by Len Lear
I recently walked into Malelani Café, the delightful, mostly vegetarian 5-year-old restaurant at 6734 Germantown Ave. in West Mt. Airy. In addition to the terrific food at ridiculously reasonable prices, I could not help but notice the beautifully rendered portraits on one wall by Mt. Airy artist and illustrator Angelique Benrahou, 28, who does both commercial and fine art and whose work will remain hanging until Dec. 1.
According to owner George Drakopoulos, 38, who was born in Johannesburg, South Africa, and emigrated to the U.S. with his family in 1996.
“We typically do monthly art shows with only local artists, with a first Sunday of the month art show party from 3 to 5 p.m., where the artist invites family and friends, We have live music, and it’s a great way to change up colors on the walls and get some new local customers.
“Angelique is the first portrait artist I have had, and I think her stuff is awesome. If she gets it together, she wants to do family portraits and pet portraits. We host all kinds of artists, sculptures and pottery, not just painting and photography. Angelique’s art was up for three months because I took some time to do some rehab on the walls and do some much needed painting, but I have 12 local artists lined up for 2020, including my mother in February.”
Benrahou, who loves to work on environments and character designs, mostly digitally, said she is “obsessed with bright and interesting color schemes, tea and audiobooks,” and agreed to answer some questions about herself and her artwork:
• Where did you grow up?
“In Mt. Airy.”
• Where do you live now? For how many years?
“I still live with my family in Mt. Airy for my whole 28 years”
• What high school did you go to?
“Friends Central. I graduated in 2010.”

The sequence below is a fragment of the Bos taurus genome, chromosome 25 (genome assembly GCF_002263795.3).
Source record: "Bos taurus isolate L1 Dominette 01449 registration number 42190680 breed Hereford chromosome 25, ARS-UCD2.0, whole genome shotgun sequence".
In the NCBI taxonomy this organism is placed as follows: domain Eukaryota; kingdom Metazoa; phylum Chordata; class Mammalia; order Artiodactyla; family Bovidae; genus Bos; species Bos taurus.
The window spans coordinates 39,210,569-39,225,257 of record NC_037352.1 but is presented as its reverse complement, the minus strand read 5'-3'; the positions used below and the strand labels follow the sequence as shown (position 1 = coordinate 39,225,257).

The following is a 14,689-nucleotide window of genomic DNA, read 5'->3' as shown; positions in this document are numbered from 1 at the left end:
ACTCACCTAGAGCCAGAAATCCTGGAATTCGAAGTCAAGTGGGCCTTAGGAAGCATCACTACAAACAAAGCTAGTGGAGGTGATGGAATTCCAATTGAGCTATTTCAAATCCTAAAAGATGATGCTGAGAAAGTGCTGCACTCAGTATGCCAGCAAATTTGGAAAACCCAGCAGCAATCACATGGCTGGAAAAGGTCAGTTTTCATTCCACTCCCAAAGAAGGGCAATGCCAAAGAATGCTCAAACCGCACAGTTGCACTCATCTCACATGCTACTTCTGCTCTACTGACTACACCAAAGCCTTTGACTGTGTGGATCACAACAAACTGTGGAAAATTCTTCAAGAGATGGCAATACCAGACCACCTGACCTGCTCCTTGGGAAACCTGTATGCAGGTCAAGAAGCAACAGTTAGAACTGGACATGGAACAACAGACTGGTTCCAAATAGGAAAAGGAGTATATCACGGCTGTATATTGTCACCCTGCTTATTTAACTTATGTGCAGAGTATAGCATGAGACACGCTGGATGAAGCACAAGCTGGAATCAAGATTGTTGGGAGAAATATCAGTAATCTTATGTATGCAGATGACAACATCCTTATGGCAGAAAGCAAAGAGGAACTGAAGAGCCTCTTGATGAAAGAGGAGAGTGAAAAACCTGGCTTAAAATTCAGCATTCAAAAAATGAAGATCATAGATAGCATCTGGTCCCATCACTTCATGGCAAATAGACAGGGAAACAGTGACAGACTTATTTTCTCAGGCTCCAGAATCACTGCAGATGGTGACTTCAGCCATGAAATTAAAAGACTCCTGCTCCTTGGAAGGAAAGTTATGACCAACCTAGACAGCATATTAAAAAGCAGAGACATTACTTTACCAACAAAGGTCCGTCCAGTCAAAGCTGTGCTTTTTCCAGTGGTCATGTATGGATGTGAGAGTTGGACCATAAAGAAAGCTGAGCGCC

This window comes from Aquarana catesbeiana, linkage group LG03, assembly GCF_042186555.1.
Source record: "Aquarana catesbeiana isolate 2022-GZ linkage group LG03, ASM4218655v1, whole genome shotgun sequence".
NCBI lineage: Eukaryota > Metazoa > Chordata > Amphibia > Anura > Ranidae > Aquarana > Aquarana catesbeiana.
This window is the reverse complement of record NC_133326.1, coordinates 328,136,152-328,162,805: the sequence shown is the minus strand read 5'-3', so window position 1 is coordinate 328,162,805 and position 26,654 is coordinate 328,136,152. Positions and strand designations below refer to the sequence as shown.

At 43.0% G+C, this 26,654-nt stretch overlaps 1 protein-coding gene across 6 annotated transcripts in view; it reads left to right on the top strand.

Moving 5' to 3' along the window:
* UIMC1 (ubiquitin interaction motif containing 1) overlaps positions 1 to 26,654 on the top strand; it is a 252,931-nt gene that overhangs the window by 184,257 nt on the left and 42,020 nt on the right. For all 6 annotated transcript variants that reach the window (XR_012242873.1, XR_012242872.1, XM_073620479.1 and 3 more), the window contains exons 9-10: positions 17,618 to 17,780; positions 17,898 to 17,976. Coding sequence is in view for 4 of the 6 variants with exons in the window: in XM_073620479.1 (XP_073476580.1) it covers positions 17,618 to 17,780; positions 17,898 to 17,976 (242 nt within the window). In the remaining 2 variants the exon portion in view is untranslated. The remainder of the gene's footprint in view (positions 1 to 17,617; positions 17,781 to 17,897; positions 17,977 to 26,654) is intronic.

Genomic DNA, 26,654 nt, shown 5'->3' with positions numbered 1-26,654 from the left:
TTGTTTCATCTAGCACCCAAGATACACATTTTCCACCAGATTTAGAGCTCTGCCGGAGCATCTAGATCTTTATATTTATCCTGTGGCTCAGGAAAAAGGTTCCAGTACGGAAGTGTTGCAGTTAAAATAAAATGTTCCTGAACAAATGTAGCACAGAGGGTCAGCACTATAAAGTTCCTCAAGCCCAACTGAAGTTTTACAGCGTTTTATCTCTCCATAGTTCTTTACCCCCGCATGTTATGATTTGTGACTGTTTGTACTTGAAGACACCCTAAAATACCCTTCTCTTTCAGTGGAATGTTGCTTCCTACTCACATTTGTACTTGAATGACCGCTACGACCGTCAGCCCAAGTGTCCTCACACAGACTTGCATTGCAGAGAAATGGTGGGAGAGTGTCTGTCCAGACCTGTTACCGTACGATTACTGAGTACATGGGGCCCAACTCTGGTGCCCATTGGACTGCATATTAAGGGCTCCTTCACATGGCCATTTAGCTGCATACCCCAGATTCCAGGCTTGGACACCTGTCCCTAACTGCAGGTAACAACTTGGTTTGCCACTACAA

• What school after Friends Central?
“I went to the University of the Arts for 2-and-a-half years.”
• Did you always want to be an artist while growing up?
• What other schooling have you had?
“I went to Chestnut Hill College from 2014 to 2016 and got a degree from CHC. I now go to Studio Incamminati at 12th and Callowhill Streets and have one more semester to go.”
(Ed. note: Studio Incamminati is a private school for Contemporary Realist Art. It was founded by the late Nelson Shanks in 2002 and is accredited by the National Association of Schools of Art and Design. Among realist painters, the school is recognized for its extensive palette. The school has been praised by realist art champions including the late Gordon Wetmore, founding member of the Portrait Society of America, who called it one of the “exceptional examples among a number of excellent schools which have been instrumental in training a growing population of young artists.”)
• Who are your own favorite artists, past and present, and why?
“I like Leyendecker and Ely Smallwood because of their expressive brushwork.”
• What made you want to paint portraits as opposed to landscapes, flowers, etc.?
“I like capturing the human soul.”
• How many portraits have you sold from the Malelani Café exhibit?
• Have people commissioned you to do portraits?
• What other kinds of jobs have you had outside of art?
“I’ve worked at CVS and as a server.”
• What was the hardest thing you ever had to do?
• What is the best advice you ever received?
“To never give up.”
• What is your greatest regret, if any?
“Not working harder at my craft.”
• Which talent that you do not have would you most like to have and why?
“I have a pretty bad memory, so the ability to remember everything would be cool.”
• If you could live anywhere on earth, where would it be and why?
“San Francisco. I’ve visited it, and it’s a beautiful place.”
• What is your most impressive characteristic?
“I’m pretty relentless.”
• If you could meet and spend time with anyone on earth, who would it be?
“I would like to meet Damien Hirst. He is a really popular gallery artist, and I’d love to pick his brain.”
For more information, call 267766-2396 or visit www.Malelani.cafe. Len Lear can be reached at email@example.com